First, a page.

Bacteria and germs can easily be transferred through food and water. You should be very careful by where you take your food. Hygienic standards are generally good in Sri Lanka, but not everywhere, so it is best to take your food from a hotel which conducts a kitchen with high quality standards; they could either be hotels where international guests are common, restaurants of international standard or with local people whom you can trust regarding food and hygiene. Avoid street food and local restaurants (called hotels). Eat your meals freshly cooked and boiling hot. Some hotels use a buffet system. The food may be exposed to the open air for some time. If you use a buffet, eat as soon as the buffet is opened. Avoid eating raw, uncooked or undercooked meat and (shell)fish. It is not uncommon that during the first days of your stay you might have some diarrhea, due to your long journey, tiredness, different climate and the exotic food, but it will mostly become normal soon. The so called ‘travelers’ diarrhea’ usually occurs in due of the first week and will last between three and five days. Children and elderly people, as well as those he has another medical problem are advised to consult a doctor. You should also ask medical advice when the diarrhea comes with fever and vomiting. In case you catch a food poisoning with severe, long lasting diarrhea, it is better to consult a doctor. Sometimes you might also have some stomach ache and vomiting. The risk of drying out is high with diarrhea and vomiting, so it is advisable to keep drinking bottled water. In most of the cases the stomach problems are innocent and temporarily, so do not worry too much, but go to see a doctor in time, he will give you some medicine to recover soon.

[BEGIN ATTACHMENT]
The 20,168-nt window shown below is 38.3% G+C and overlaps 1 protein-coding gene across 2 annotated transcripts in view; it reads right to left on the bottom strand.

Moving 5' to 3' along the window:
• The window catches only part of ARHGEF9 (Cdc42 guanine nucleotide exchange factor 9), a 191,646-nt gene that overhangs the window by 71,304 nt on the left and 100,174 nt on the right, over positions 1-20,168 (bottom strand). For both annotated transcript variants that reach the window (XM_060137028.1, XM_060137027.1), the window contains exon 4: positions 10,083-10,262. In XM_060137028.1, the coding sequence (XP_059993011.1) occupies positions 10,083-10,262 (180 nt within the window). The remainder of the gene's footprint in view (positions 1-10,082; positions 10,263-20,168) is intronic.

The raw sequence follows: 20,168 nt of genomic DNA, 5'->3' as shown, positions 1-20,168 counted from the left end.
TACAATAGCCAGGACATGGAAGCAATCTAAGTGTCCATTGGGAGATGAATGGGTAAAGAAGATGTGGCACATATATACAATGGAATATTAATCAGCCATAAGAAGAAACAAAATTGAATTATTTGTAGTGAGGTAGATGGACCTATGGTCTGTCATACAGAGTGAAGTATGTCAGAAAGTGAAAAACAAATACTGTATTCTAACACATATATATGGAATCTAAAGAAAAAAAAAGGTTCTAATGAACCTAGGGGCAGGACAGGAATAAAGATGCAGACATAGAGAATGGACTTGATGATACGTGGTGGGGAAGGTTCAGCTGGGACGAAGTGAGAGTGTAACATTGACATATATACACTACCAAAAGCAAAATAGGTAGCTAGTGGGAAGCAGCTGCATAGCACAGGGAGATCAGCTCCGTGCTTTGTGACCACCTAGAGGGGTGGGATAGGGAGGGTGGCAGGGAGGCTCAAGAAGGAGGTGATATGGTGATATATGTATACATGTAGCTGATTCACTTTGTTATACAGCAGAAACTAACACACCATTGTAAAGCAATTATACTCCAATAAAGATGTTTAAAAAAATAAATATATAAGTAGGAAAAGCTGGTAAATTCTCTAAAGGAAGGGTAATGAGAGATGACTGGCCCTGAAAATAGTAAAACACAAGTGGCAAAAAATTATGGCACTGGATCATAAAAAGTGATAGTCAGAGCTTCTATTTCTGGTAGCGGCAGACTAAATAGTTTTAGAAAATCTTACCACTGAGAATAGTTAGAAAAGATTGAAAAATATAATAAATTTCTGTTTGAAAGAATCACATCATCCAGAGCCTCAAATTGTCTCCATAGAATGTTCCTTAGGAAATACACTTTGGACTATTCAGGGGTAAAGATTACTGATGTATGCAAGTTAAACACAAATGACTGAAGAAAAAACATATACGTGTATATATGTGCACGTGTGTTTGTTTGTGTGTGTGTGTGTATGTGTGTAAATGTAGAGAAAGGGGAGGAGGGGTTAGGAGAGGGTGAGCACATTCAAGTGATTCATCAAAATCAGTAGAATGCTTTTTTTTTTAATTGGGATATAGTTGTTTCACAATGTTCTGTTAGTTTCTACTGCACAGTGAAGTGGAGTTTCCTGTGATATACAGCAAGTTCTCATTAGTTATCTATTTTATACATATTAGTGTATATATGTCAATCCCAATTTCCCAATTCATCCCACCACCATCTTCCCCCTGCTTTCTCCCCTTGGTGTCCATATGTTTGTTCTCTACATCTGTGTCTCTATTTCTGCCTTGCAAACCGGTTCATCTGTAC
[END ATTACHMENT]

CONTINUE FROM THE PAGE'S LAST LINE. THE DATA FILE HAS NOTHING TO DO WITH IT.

It is advisable for travelers to Sri Lanka always to take sealed bottled water (mineral water). If sealed bottled mineral water is not available, make sure that the water is boiled before use. In international hotels and (beach) restaurants you can take ice cubes without fear; they are usually made from boiled water. Avoid unfiltered well-water. Make sure that the bottles are sealed when they bring them at your table. Don’t accept unsealed mineral water bottles. During your journey always take a bottle of mineral water and drink water regularly in this hot climate, avoid dehydration.

Bites from insects and other animals